|US Government Debt Crisis Hovers in the Background, Part 1|
By Satyajit Das NOV 28, 2011 8:40 AM
Unless the underlying debt levels and budget deficits are dealt with, the ability of the US to finance itself will deteriorate.
Greece and the other debt-burdened European countries are merely the first carriages in the derailment of the "Sovereign Debt" Express train service.
The failure of the congressional super committee to reach agreement on $1.2 trillion in budget cuts means that addressing the problem of US public finances is unlikely in the near term. The failure also casts doubts on the ability of US policy makers to overcome political differences to take actions to stabilize US government debt with potential consequences for the US and global economy
At Debt’s Door
Ralph Waldo Emerson wrote: "The World owes more than the world can pay." The US certainly owes more than it can repay. US government debt currently totals over $14 trillion.
The US Treasury estimates that this debt will rise to around $20 trillion by 2015, over 100% of America’s Gross Domestic Product ("GDP"). Even these dire forecasts rely on extremely robust assumptions about US growth around 5-5.5% per annum. Lower growth will translate into higher debt levels.
There are other current and contingent commitments not explicitly included in the debt figures reported by the government. Since July 2008, the US government has supported Freddie Mac and Fannie Mae (known as government sponsored enterprises ("GSEs")). This totals over $5 trillion in additional on or off-balance sheet obligations.
The debt statistics do not include a number of unfunded obligations -- the current value of mandatory payments for programs such as Medicare ($23 trillion), Medicaid ($35 trillion) and Social Security ($8 trillion). Projections show that payouts for these programs will significantly exceed tax revenues over the next 75 years and require funding from other tax sources or borrowing.
In addition to Federal debt, US state governments and municipalities have debt of around $3 trillion.
Apolitical Debt Blues
US public finances deteriorated significantly over recent years. Pimco’s Bill Gross observed: "What a good country or a good squirrel should be doing is stashing away nuts for the winter. The United States is not only not saving nuts, it’s eating the ones left over from the last winter."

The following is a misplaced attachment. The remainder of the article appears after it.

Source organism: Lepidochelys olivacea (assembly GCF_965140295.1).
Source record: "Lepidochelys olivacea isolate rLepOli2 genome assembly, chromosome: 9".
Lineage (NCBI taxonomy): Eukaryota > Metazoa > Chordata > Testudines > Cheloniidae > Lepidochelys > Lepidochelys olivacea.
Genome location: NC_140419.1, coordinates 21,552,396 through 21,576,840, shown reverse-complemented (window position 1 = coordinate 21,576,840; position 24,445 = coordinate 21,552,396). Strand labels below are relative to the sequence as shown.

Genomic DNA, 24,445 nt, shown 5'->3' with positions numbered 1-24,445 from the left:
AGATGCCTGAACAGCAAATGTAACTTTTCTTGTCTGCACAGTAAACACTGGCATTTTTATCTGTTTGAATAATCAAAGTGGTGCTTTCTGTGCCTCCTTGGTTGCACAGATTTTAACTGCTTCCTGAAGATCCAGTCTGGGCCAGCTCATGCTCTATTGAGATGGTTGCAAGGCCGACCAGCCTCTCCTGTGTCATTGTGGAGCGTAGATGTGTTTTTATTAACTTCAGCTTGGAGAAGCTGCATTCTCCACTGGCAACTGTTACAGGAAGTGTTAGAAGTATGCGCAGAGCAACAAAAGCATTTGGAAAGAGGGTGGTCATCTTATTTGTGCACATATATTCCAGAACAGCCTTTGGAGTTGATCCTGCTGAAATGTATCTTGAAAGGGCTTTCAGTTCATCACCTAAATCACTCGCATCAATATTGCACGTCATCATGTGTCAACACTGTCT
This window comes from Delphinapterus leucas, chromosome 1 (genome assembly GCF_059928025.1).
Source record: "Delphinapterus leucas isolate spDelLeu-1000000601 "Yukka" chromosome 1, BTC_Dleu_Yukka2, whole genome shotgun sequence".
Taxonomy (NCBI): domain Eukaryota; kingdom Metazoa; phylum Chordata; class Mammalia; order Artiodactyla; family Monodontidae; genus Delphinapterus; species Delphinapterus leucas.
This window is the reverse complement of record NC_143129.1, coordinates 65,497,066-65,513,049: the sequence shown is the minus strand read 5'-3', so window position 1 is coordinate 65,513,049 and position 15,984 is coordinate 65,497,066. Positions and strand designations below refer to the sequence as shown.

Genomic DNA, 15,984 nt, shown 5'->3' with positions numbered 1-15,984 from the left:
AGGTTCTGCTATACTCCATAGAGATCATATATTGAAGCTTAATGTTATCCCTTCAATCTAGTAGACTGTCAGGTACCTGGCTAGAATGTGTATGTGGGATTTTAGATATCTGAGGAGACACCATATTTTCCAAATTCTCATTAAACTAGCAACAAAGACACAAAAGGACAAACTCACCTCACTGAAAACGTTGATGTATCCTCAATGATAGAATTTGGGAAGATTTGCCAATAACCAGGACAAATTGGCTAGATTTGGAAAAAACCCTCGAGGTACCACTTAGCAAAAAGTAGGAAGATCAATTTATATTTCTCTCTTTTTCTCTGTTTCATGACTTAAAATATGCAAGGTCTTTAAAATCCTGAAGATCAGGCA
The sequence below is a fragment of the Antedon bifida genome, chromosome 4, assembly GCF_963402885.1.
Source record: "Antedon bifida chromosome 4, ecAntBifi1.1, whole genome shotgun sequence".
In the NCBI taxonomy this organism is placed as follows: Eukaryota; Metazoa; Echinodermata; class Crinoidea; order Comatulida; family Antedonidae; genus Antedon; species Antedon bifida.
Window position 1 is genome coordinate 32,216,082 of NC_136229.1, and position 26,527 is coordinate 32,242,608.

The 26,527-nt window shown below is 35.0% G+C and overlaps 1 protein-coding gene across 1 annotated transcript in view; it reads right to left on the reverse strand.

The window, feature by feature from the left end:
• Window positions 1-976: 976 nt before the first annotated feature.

In 2001, the Congressional Budget Office ("CBO") forecast average annual surpluses of approximately $850 billion from 2009-2012. Instead, the US government has run large budget deficits of approximately $1 trillion per annum in recent years. The major drivers of this turnaround include: tax revenue declines due to recessions (28%); tax cuts (21%); increased defense spending (15%); nondefense spending (12%) higher interest costs (11%); and the 2009 stimulus package (6%). German finance minister Wolfgang Schäuble told the Wall Street Journal on November 8, 2010 that: "The USA lived off credit for too long, inflated its financial sector massively and neglected its industrial base."
The US budget deficits and debt problems are apolitical, with bipartisan contribution to the accumulated mess in public finances.
Prior to the election of Ronald Reagan, deficit spending largely from military conflicts such as Vietnam and economic downturns created a national debt of around $1 trillion. President Reagan held firm views on government and the welfare state: "Government is like a baby. An alimentary canal with a big appetite at one end and no responsibility at the other." He quipped that: "Welfare’s purpose should be to eliminate, as far as possible, the need for its own existence." But between 1981 and 1989, tax cuts and peacetime defense spending contributed to an increase in the debt of $1.9 trillion. The President was disappointed at the growing national debt, joking that: "[The deficit] is big enough to take care of itself."